it's been a kind of ratty day - not at all an attitude problem, but a real problem concerning rats.
First the weekend.
A good gig on Friday night. A small café in a far flung village with drunken, garlic-stinking locals dancing on the bar, then at the end of the proceedings, throwing their arms around you, kissing you fervently on all cheeks, and all the while stinking of tripe sausage, unattended teth and garlic.
Saturday - a wild party in the hinterlands of deepest France. Sunday was a blur and this morning was ratty.
So, on the subject of rats - welcome back tp my very agricultural office sidekick - Maude. She's already featured on the blog.
If you don't remember Maude - she is my work colleague who runs a smallholding and is still busy eating the cow and calves she had to slaughter a couple of weeks back - just to say that Maude is a true country girl with a Master's degree in computing. She shoots straight and is 200% organic.
So, this morning, I stroll into the office just before 8am, and Maude informs me that we have to go to Tours tomorrow.
For those who don't know Tours, it is a town to the east of my town and is roughly 3 times the size. The good citizens of Tours consider themselves as Parisians because they have a high speed train link to Paris. They look down on the likes of us folks from Bourges, because there are only 70,000 of us and what is more in Tours, they have a medium sized regional branch of Ikea. Tours is also the home of all the French Army Training Command, and tomorrow we are off to Tours to talk about English teaching in the French army.
This morning Maude informs me that we are not going to Tours by train but by car.
Why the change?
Obviously we are going to try and go to Ikea, because Maude has to buy some shelving units. On the way home though, we have to stop off in a small farm to pick,up a couple of cages of guinea pigs.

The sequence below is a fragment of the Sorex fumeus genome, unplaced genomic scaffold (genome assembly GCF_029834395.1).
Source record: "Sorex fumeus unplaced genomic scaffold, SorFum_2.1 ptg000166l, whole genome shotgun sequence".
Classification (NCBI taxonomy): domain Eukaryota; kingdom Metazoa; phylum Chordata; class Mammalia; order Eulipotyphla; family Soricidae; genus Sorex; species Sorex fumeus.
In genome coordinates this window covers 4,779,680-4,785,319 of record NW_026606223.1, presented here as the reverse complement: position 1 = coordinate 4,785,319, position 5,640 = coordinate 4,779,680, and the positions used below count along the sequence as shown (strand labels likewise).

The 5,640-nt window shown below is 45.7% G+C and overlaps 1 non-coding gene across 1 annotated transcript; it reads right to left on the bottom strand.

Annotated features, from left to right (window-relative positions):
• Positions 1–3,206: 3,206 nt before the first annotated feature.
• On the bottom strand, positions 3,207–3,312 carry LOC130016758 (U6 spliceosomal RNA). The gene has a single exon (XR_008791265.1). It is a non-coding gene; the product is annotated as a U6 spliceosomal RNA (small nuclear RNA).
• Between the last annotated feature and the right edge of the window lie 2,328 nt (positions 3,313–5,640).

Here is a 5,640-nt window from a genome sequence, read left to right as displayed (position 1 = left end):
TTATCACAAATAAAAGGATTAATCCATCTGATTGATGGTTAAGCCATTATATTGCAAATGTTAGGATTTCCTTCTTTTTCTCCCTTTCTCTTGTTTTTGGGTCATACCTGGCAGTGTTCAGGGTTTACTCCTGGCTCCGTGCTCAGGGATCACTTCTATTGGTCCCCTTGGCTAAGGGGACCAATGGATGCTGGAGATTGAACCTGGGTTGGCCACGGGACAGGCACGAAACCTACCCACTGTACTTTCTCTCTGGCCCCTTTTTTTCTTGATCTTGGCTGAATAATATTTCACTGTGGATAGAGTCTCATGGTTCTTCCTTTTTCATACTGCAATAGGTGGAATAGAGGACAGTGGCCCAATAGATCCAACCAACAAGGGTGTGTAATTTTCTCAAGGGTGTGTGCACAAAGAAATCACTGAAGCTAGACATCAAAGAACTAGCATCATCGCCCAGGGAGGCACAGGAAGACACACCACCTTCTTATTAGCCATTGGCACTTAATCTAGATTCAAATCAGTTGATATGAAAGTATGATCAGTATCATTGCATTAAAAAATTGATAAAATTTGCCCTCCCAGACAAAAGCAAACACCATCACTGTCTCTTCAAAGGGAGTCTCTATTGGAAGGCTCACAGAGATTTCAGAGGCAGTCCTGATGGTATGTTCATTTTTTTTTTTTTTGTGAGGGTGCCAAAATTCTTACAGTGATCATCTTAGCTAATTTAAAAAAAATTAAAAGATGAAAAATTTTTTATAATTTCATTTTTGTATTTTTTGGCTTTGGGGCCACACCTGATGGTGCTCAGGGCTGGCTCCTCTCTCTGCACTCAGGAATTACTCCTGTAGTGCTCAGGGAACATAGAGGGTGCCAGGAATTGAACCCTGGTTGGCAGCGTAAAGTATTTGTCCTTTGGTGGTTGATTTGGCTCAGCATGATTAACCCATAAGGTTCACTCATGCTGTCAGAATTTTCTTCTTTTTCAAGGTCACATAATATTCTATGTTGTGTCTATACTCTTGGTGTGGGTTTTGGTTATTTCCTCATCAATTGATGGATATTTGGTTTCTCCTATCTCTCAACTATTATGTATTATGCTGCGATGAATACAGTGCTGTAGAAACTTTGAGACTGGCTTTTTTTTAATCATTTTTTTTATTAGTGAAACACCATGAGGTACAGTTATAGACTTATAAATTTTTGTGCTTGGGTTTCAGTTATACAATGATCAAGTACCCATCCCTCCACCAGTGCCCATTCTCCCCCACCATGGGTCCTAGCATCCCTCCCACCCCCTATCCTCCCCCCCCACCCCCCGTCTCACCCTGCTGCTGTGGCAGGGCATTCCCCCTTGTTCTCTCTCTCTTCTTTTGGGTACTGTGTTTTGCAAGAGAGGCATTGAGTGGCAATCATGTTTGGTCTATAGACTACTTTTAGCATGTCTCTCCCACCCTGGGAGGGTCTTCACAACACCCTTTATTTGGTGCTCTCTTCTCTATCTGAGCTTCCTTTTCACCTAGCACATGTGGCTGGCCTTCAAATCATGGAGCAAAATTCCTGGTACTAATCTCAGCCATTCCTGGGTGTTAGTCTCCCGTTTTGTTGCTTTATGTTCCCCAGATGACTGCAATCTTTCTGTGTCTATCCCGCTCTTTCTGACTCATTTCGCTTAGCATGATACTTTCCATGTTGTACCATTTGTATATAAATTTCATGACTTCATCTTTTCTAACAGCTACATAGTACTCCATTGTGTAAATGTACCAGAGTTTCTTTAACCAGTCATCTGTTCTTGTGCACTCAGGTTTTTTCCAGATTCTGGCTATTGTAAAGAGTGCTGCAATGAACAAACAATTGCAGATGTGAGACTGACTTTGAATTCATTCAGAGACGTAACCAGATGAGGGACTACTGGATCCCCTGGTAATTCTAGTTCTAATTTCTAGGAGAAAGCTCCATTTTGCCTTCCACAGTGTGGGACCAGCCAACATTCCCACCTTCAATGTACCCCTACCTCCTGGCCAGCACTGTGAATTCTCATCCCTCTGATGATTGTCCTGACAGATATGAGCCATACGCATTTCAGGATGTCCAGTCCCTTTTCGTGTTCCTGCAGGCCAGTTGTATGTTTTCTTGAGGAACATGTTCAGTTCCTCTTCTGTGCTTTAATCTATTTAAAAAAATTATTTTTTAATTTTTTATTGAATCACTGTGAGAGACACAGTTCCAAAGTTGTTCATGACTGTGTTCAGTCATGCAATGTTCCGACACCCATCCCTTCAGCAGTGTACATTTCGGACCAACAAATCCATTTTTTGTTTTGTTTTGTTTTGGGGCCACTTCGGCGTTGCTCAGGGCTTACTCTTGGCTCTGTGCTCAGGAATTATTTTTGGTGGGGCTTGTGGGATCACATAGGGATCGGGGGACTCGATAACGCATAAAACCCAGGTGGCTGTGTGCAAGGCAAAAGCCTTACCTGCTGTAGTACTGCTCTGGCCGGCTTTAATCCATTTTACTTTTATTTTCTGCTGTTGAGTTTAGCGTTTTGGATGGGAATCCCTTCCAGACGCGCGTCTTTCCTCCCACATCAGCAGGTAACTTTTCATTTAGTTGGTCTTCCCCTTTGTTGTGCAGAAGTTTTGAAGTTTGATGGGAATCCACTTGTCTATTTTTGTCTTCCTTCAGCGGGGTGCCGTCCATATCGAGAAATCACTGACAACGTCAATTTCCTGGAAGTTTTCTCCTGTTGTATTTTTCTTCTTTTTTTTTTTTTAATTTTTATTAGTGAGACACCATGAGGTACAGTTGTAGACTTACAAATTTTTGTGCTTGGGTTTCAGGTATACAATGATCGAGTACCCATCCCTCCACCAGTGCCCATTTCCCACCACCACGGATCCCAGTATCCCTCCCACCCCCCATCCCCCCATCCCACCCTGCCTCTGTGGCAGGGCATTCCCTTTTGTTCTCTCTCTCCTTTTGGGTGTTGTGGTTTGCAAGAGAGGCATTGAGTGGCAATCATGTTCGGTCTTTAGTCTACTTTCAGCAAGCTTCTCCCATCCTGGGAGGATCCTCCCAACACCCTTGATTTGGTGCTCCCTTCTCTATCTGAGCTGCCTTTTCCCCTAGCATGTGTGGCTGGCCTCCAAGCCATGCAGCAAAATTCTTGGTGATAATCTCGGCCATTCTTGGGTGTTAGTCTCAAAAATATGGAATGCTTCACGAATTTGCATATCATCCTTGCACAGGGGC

Now, Maude nevere buys an animal without a utilitarian or economically viable reason.
Recently she bought angora rabbits for their fur.
Last week, she bought a trap for their pony to pull. The pony ain't dumb. Knowing his future traction fate, he twice braved the electric fence over the weekend in unconclusive escape attempts.
So, guinea pigs
Well, those things that some parenst might buy as furry love accessories for their kids are actually quite fierce creatures that can live up to five years, if they are not the domesticated pet shop variety. Male guinea pigs (according to Maude) are very effective rat hunters. Male guinea pigs hate rats and will, apparently chase and even kill the former. Maude is buying guinea pigs because they will chase out and perhaps even kill the large field rats who have invaded Maude's small-holding, right into her living quarters.
For all city types reading this post, out here in the country it is rat season. Forget your miniscule, mild-mannered sewer rats, here we are talking about massive, brown field rats - several of which have already bitten Maude over the weekend, which is possibly why her hands have briken out in large, yellow, pus-filled blisters.
Rat season is that time of year, where field rats approach warm,domestic, food-filled dwelling places to nest for the winter. Until it was decided to build 200 houses behind my house, we too had rat problems at this time of year. Never leaving garage or cellar doors open from mid-October to mate November for ear that rats might invade your house.
Maude has plenty of cats to eat the rats, and when the cats don't finish the rats, she gives them to her weasels, but the guinea pigs are destined to live in the house to chase the rats away.
And when the Guinea pigs have fulfilled their purpose and useful lifespan. Hate to say it folks, but they are going in the pot, because, (so says Maude) if the people of Papua New Guinea bred the animals in the first place it was only to have a source of fresh meat.
And how was your day at the office?????
PS - you'll have to look up field rats on the Net, but they really are big nasty buggers